Nova Scotia

Care was taken to preserve any effects from the bodies to be used for later identification. Each body was numbered as it was recovered and those numbers would later identify the body.  If the body could not be identified, the corresponding number was placed on the headstone when the body was interred in a cemetery in Halifax, Nova Scotia. Four ships returned with 209 bodies, 119 having being buried at sea. With recent DNA testing, some of the numbered graves have been able to be identified.

One survivor of the Titanic disaster is Violet Jessop, a shipboard stewardess.  She was lowered in a lifeboat and rescued by the Carpathia.  Jessop returned to work for the White Star Line in 1916 as a Red Cross nurse on board the Britannic, which was serving as a hospital ship in the Aegean Sea. On November 21, 1916, she would survive the explosion and sinking of the RMS Britannic.  The Britannic went down quickly in only 57 minutes.

Violet Jessops

There is a Mobile Alabama connection to the Titanic, Colonel Archibald Gracie IV.  Gracie was born in Mobile to a former confederate officer. While raised in New York he was a real estate investor, writer and amateur historian.  He was rescued by the Carpathia and would be the first to write an account of the disaster.  Before he could correct any errors in the account, he would become the first adult survivor to die after rescue in December, 1912

The wreck of the Titanic was discovered by Robert Ballard in 1985.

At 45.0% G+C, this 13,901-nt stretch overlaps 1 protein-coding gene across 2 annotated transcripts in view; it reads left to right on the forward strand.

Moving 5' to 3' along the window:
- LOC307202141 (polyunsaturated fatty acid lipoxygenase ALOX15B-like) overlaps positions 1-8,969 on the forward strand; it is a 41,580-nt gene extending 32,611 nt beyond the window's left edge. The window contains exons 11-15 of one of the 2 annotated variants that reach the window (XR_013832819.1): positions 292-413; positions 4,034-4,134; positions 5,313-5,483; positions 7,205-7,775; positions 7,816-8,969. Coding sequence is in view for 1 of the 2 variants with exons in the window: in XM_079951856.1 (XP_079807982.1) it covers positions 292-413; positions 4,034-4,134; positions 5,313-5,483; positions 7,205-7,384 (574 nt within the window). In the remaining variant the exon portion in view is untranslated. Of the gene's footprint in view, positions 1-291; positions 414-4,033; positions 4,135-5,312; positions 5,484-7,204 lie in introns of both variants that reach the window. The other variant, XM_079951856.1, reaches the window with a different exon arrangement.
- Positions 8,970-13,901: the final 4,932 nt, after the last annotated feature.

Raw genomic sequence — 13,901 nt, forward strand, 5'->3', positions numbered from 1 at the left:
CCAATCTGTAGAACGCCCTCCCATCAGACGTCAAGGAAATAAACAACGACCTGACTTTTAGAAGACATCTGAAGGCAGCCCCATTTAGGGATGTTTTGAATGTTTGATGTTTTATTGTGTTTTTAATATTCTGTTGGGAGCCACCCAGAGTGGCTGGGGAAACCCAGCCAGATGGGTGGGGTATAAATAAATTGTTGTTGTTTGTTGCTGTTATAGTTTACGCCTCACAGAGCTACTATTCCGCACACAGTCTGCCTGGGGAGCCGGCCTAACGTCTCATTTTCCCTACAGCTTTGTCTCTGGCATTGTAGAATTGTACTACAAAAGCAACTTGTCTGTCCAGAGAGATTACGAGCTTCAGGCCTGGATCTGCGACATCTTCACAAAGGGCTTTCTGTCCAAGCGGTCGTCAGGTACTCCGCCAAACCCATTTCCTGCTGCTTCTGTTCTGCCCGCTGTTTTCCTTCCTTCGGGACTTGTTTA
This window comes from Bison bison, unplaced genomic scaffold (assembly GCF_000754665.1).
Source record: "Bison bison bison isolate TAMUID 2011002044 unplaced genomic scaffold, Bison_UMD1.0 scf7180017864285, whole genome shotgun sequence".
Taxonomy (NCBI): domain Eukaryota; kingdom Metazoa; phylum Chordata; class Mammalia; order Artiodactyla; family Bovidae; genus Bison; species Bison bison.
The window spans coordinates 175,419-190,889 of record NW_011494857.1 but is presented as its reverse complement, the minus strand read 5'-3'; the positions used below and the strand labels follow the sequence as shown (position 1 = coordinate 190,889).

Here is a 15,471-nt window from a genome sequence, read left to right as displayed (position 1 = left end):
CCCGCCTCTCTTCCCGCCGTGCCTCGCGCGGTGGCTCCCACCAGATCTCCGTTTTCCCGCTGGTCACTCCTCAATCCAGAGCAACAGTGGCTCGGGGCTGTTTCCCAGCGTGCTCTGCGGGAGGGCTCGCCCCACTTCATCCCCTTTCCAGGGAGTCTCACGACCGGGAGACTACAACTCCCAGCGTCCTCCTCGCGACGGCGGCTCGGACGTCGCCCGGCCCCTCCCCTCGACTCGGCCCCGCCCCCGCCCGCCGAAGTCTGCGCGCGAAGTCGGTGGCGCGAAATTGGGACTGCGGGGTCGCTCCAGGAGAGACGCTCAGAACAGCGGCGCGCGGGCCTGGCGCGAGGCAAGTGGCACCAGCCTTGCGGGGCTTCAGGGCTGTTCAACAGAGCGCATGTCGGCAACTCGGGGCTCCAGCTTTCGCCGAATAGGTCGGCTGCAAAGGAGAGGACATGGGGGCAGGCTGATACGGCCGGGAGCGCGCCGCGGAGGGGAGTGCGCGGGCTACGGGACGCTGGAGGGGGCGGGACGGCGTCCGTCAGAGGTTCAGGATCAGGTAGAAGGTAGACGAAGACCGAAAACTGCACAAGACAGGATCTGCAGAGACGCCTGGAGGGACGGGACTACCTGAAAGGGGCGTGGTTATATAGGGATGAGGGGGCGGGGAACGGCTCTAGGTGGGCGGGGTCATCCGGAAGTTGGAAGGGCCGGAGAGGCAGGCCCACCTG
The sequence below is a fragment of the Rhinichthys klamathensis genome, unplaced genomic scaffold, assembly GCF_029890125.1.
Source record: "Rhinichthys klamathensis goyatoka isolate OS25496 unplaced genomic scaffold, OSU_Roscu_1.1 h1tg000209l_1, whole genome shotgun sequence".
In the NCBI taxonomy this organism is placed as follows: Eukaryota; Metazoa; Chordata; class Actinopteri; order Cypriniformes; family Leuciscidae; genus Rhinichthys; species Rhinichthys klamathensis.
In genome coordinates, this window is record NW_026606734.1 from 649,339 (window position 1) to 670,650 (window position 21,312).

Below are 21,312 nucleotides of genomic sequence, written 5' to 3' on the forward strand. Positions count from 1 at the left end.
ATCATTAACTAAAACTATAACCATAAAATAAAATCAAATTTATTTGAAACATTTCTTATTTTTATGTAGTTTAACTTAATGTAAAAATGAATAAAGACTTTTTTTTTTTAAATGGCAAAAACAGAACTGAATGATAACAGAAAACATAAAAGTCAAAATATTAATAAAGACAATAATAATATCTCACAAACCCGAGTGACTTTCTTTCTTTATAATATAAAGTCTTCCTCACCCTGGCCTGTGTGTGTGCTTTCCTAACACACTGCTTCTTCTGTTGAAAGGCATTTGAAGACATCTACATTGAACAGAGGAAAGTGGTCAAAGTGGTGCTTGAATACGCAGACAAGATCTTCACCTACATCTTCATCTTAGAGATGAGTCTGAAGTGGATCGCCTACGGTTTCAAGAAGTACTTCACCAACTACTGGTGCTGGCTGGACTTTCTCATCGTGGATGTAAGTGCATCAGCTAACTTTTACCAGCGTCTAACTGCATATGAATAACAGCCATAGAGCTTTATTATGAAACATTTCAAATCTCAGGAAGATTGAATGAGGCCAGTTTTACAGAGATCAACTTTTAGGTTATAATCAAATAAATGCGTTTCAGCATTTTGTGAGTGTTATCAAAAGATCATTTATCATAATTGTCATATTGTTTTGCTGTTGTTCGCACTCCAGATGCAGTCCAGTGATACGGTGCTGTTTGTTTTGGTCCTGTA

In 1997, James Cameron’s film, Titanic received the Academy Award for Best Picture. Included in the exhibit are several props from film, including two costumes worn by Kate Winslet and Leonardo DiCaprio.

Costumes from Titanic movie
Costumes from Titanic movie

106 years since the disaster, the story still resonates with people. This exhibit is unique to other Titanic exhibits as it incorporates much more of the history of the White Star Line.

Titanic lifeboat sign and coal from Titanic

 

 

Keys from victim of Titanic
Pocketwatch

 

Tickets for the Titanic exhibit are $10.00 which includes admission to the history museum.  The history museum has several events planned for to highlight the exhibit, a showing of the 1997 Titanic film, Third Class: A Titanic Irish Party and “The Last Dinner”, an eight course formal dinner, the Titanic menu recreated, to be held at the Battle House on April 14. The Honour and Glory will be on display through April.

http://www.museumofmobile.com/

http://www.museumofmobile.com/pdf/HMOM%20Titanic%20Calendar%20V2.pdf